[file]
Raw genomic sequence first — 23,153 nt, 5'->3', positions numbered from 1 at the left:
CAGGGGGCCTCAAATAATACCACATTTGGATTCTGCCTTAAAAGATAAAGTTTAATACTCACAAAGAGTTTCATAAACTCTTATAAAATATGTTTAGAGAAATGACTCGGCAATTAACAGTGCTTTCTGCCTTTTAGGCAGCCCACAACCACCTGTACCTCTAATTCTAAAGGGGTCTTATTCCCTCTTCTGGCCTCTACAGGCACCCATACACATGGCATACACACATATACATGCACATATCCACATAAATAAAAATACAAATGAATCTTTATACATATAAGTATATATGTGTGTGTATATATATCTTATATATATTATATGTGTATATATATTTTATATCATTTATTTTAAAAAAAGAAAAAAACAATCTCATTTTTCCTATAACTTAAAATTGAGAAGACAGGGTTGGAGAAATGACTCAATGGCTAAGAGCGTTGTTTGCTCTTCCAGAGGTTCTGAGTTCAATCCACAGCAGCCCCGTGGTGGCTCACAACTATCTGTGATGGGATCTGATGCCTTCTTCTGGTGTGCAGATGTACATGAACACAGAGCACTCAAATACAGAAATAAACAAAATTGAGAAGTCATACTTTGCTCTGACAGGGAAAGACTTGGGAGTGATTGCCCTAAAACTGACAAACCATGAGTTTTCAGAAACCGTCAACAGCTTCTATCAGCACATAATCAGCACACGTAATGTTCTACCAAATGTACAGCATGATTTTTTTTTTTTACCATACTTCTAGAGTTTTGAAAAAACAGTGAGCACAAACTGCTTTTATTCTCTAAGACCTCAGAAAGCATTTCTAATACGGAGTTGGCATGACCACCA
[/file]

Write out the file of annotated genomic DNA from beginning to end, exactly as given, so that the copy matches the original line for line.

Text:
Raw genomic sequence first — 23,153 nt, 5'->3', positions numbered from 1 at the left:
CAGGGGGCCTCAAATAATACCACATTTGGATTCTGCCTTAAAAGATAAAGTTTAATACTCACAAAGAGTTTCATAAACTCTTATAAAATATGTTTAGAGAAATGACTCGGCAATTAACAGTGCTTTCTGCCTTTTAGGCAGCCCACAACCACCTGTACCTCTAATTCTAAAGGGGTCTTATTCCCTCTTCTGGCCTCTACAGGCACCCATACACATGGCATACACACATATACATGCACATATCCACATAAATAAAAATACAAATGAATCTTTATACATATAAGTATATATGTGTGTGTATATATATCTTATATATATTATATGTGTATATATATTTTATATCATTTATTTTAAAAAAAGAAAAAAACAATCTCATTTTTCCTATAACTTAAAATTGAGAAGACAGGGTTGGAGAAATGACTCAATGGCTAAGAGCGTTGTTTGCTCTTCCAGAGGTTCTGAGTTCAATCCACAGCAGCCCCGTGGTGGCTCACAACTATCTGTGATGGGATCTGATGCCTTCTTCTGGTGTGCAGATGTACATGAACACAGAGCACTCAAATACAGAAATAAACAAAATTGAGAAGTCATACTTTGCTCTGACAGGGAAAGACTTGGGAGTGATTGCCCTAAAACTGACAAACCATGAGTTTTCAGAAACCGTCAACAGCTTCTATCAGCACATAATCAGCACACGTAATGTTCTACCAAATGTACAGCATGATTTTTTTTTTTTACCATACTTCTAGAGTTTTGAAAAAACAGTGAGCACAAACTGCTTTTATTCTCTAAGACCTCAGAAAGCATTTCTAATACGGAGTTGGCATGACCACCA